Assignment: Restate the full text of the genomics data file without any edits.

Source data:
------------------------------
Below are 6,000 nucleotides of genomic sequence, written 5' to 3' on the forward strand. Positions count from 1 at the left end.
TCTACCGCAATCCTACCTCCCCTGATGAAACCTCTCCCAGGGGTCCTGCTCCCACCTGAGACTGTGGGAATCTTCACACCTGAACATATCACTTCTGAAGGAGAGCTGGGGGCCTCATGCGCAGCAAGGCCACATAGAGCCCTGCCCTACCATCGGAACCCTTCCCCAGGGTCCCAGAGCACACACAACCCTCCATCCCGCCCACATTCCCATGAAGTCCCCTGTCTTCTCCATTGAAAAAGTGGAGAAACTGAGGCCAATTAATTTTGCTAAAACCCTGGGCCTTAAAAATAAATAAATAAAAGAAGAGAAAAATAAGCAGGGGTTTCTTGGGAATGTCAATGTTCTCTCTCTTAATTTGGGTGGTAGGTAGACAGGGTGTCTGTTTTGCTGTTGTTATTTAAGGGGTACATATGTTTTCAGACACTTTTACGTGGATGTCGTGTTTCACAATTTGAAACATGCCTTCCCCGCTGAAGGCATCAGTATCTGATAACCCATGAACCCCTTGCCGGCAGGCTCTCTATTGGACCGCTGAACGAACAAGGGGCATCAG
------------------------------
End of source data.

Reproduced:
Below are 6,000 nucleotides of genomic sequence, written 5' to 3' on the forward strand. Positions count from 1 at the left end.
TCTACCGCAATCCTACCTCCCCTGATGAAACCTCTCCCAGGGGTCCTGCTCCCACCTGAGACTGTGGGAATCTTCACACCTGAACATATCACTTCTGAAGGAGAGCTGGGGGCCTCATGCGCAGCAAGGCCACATAGAGCCCTGCCCTACCATCGGAACCCTTCCCCAGGGTCCCAGAGCACACACAACCCTCCATCCCGCCCACATTCCCATGAAGTCCCCTGTCTTCTCCATTGAAAAAGTGGAGAAACTGAGGCCAATTAATTTTGCTAAAACCCTGGGCCTTAAAAATAAATAAATAAAAGAAGAGAAAAATAAGCAGGGGTTTCTTGGGAATGTCAATGTTCTCTCTCTTAATTTGGGTGGTAGGTAGACAGGGTGTCTGTTTTGCTGTTGTTATTTAAGGGGTACATATGTTTTCAGACACTTTTACGTGGATGTCGTGTTTCACAATTTGAAACATGCCTTCCCCGCTGAAGGCATCAGTATCTGATAACCCATGAACCCCTTGCCGGCAGGCTCTCTATTGGACCGCTGAACGAACAAGGGGCATCAG